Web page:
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Lai Chau suffers from serious lack of doctors

Update: June, 04/2014 - 08:57
The doctors have moved from Lai Chau Province to work in urban areas during the past three years. — Photo baolaichau

LAI CHAU (VNS) — The northern province of Lai Chau is facing a serious doctor shortage in spite of numerous efforts made by authorities to attract more health professionals to the remote area.

Incentives have been offered to urban-based doctors, while the VND415 billion (US$19.7 million) Lai Chau General Hospital, considered the most modern provincial hospital in the northern mountainous area, has been built.

The hospital has 300 beds for in-patients and has the capacity to provide health checks to 500 patients per day. But only 30 of the hospital's 70 workers are doctors, with only 8 working in the paediatrics ward. The hospital's anaesthetic ward has two doctors among its 26 staff.

Do Thi Duong, a 27-year-old doctor in the anaesthetic ward, has been forced to work continuously without days off. Duong even rented a house closer to the hospital, to save time travelling from Lai Chau City.

"Once the hospital received too many patients that needed surgery, so I stayed awake for three consecutive nights," said Duong.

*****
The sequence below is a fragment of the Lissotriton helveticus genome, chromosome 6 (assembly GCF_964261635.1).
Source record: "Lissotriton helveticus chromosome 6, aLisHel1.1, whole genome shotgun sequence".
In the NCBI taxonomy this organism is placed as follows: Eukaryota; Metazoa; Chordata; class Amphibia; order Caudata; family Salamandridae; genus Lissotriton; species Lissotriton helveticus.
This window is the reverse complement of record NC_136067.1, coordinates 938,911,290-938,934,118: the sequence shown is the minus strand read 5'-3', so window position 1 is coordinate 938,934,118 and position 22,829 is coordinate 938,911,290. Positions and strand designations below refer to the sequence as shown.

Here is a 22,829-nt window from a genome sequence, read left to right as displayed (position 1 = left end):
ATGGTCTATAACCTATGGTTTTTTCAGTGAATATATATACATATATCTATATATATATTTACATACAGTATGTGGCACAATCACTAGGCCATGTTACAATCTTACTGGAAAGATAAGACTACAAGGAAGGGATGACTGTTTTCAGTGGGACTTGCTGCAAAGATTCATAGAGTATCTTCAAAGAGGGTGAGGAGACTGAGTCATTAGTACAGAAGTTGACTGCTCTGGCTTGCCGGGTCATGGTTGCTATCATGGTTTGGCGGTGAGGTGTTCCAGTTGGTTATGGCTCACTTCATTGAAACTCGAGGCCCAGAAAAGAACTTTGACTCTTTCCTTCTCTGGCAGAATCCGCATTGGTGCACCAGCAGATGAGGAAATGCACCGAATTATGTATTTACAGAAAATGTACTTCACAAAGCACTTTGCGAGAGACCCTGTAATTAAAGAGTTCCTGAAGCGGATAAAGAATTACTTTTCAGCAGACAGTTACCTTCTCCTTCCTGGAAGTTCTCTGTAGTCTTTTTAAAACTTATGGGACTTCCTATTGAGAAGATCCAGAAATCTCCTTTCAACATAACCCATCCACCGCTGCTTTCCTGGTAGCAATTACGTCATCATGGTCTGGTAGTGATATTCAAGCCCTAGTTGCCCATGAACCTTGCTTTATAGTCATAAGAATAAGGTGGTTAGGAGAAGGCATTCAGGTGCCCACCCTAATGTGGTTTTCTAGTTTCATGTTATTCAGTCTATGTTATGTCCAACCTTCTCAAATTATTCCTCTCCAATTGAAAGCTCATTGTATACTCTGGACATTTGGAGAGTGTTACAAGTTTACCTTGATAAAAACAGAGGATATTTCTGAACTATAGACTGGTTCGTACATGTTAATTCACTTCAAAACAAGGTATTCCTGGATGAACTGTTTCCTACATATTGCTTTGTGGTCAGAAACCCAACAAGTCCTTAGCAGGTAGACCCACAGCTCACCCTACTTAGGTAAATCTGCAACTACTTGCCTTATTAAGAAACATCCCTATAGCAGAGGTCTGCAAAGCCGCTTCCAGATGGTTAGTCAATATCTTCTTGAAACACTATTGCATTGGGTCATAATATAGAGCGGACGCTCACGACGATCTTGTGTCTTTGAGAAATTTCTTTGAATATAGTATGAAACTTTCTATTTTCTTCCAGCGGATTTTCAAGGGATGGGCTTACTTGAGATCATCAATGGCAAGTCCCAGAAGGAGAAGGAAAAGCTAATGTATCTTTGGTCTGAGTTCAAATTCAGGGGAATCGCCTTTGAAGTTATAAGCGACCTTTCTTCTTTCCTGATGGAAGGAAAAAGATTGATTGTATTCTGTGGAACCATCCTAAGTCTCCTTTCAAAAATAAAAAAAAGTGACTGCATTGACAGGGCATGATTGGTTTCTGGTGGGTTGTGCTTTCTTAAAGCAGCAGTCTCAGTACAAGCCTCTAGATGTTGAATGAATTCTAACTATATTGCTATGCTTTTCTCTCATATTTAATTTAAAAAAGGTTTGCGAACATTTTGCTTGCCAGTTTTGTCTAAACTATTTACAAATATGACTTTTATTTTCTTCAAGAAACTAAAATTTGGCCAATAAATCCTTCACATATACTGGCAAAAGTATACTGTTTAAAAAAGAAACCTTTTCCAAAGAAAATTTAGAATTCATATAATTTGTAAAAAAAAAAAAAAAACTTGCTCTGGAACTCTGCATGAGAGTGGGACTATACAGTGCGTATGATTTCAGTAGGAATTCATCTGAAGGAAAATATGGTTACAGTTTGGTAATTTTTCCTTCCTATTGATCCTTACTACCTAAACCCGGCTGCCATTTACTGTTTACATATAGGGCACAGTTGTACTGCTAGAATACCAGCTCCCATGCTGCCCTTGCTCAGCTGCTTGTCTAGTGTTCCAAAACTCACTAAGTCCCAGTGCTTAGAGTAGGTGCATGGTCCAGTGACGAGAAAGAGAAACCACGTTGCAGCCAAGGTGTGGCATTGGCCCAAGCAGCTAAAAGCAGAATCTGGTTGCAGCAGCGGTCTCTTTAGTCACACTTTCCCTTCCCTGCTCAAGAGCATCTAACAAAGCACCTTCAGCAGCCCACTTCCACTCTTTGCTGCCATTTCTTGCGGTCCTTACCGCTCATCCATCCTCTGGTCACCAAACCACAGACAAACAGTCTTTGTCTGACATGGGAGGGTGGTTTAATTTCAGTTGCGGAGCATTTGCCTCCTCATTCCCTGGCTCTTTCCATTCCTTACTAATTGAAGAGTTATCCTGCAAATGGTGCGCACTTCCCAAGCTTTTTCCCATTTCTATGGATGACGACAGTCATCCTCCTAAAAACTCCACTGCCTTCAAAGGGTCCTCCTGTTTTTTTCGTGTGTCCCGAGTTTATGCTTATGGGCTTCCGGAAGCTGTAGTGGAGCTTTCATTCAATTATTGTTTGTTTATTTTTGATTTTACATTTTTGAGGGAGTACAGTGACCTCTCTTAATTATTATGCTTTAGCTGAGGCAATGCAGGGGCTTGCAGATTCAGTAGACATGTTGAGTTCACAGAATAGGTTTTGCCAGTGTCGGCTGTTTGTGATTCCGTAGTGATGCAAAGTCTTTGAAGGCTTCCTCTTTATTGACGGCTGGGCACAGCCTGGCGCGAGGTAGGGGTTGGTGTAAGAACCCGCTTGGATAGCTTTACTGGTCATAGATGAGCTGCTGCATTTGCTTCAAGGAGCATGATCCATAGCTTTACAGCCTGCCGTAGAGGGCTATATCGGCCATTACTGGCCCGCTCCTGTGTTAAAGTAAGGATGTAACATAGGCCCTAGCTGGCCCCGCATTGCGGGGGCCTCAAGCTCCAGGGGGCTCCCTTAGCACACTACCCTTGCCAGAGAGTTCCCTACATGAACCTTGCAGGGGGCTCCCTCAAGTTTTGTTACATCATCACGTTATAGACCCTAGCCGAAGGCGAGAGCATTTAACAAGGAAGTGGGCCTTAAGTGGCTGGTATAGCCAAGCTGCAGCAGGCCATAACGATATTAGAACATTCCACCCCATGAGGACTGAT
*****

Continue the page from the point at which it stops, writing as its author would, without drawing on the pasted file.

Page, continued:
On average the ward helps about 10 patients per day. At the moment, Duong is the only doctor in the ward because the other doctor is at a training course.

During the past 10 years, the province has made a concerted policy push to attract more doctors, but only one or two come to work in the province each year. This is a far cry from the 300 doctors the province needs to meet demand.

Meanwhile, the doctor shortage has forced hospital management boards to rotate responsibility for conducting health examinations. The province has also had to cope with a massive brain-drain, with many district-level doctors seeking positions at upper-level hospitals after their training.

More than 20 doctors have moved from Lai Chau Province to work in urban areas during the past three years.

Many doctors forego certificates, qualifications, social and health insurance and additional allowances to relocate.

Doctor Do Quy Nhat, who previously worked at the Sin Ho District Medical Station, is among many who relocated to more populous areas and did not return, despite that he would have been promoted to lead a clinic in Sin Ho District.

Do Cong Danh graduated from Thai Binh Medical University and worked at the Sin Ho District Medical Station from 2006. After being assigned to advanced training in 2008, he left the station in 2013.

Danh even changed his phone number so he couldn't be contacted.

Director of the Lai Chau Department of Health Nguyen Cong Huan said that low incomes and allowances were the main reason behind doctors becoming disillusioned working in the province.

To stem further losses, the department has established regulations that doctors must work in the province for at least five years after completing their studies, while the province has also looked to assert its right to manage their qualifications.

The province will assign children of ethnic minorities in the province in an attempt to foster local talent. Meanwhile, the province has also said it will support doctors with extra money and accommodation to reduce the strain. — VNS

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